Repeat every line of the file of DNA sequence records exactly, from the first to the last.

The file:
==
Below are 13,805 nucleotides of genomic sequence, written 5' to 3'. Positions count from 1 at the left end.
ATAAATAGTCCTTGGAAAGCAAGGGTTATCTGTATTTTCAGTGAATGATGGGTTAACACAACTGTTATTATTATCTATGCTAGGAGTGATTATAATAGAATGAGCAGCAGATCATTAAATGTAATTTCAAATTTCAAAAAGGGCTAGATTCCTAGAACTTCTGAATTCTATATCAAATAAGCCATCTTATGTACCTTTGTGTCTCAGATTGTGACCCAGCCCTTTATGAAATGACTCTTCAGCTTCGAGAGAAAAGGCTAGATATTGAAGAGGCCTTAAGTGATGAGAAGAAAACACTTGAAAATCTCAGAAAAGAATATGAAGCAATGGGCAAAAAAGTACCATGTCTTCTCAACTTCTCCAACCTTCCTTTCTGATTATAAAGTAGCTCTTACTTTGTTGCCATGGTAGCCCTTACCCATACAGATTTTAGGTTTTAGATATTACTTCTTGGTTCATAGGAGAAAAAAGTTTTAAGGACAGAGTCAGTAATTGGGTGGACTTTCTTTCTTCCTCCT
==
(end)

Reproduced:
Below are 13,805 nucleotides of genomic sequence, written 5' to 3'. Positions count from 1 at the left end.
ATAAATAGTCCTTGGAAAGCAAGGGTTATCTGTATTTTCAGTGAATGATGGGTTAACACAACTGTTATTATTATCTATGCTAGGAGTGATTATAATAGAATGAGCAGCAGATCATTAAATGTAATTTCAAATTTCAAAAAGGGCTAGATTCCTAGAACTTCTGAATTCTATATCAAATAAGCCATCTTATGTACCTTTGTGTCTCAGATTGTGACCCAGCCCTTTATGAAATGACTCTTCAGCTTCGAGAGAAAAGGCTAGATATTGAAGAGGCCTTAAGTGATGAGAAGAAAACACTTGAAAATCTCAGAAAAGAATATGAAGCAATGGGCAAAAAAGTACCATGTCTTCTCAACTTCTCCAACCTTCCTTTCTGATTATAAAGTAGCTCTTACTTTGTTGCCATGGTAGCCCTTACCCATACAGATTTTAGGTTTTAGATATTACTTCTTGGTTCATAGGAGAAAAAAGTTTTAAGGACAGAGTCAGTAATTGGGTGGACTTTCTTTCTTCCTCCT